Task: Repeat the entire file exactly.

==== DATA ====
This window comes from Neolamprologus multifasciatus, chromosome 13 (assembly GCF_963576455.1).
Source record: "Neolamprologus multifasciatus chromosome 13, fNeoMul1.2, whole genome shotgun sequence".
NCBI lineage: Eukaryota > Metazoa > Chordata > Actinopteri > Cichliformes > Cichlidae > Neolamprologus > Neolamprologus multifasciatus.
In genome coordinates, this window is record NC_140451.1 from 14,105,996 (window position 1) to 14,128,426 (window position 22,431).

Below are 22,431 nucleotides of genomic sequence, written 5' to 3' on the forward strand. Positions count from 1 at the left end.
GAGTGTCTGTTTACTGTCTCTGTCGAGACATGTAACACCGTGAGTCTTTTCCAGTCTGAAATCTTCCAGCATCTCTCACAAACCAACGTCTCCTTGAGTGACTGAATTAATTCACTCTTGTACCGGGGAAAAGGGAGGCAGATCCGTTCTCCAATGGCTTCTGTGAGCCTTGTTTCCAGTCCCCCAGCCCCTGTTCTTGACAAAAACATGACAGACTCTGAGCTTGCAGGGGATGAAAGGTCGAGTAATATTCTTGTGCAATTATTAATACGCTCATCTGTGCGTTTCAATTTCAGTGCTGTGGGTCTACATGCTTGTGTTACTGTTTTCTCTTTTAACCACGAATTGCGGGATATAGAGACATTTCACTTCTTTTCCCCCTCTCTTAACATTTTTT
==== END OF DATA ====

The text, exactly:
This window comes from Neolamprologus multifasciatus, chromosome 13 (assembly GCF_963576455.1).
Source record: "Neolamprologus multifasciatus chromosome 13, fNeoMul1.2, whole genome shotgun sequence".
NCBI lineage: Eukaryota > Metazoa > Chordata > Actinopteri > Cichliformes > Cichlidae > Neolamprologus > Neolamprologus multifasciatus.
In genome coordinates, this window is record NC_140451.1 from 14,105,996 (window position 1) to 14,128,426 (window position 22,431).

Below are 22,431 nucleotides of genomic sequence, written 5' to 3' on the forward strand. Positions count from 1 at the left end.
GAGTGTCTGTTTACTGTCTCTGTCGAGACATGTAACACCGTGAGTCTTTTCCAGTCTGAAATCTTCCAGCATCTCTCACAAACCAACGTCTCCTTGAGTGACTGAATTAATTCACTCTTGTACCGGGGAAAAGGGAGGCAGATCCGTTCTCCAATGGCTTCTGTGAGCCTTGTTTCCAGTCCCCCAGCCCCTGTTCTTGACAAAAACATGACAGACTCTGAGCTTGCAGGGGATGAAAGGTCGAGTAATATTCTTGTGCAATTATTAATACGCTCATCTGTGCGTTTCAATTTCAGTGCTGTGGGTCTACATGCTTGTGTTACTGTTTTCTCTTTTAACCACGAATTGCGGGATATAGAGACATTTCACTTCTTTTCCCCCTCTCTTAACATTTTTT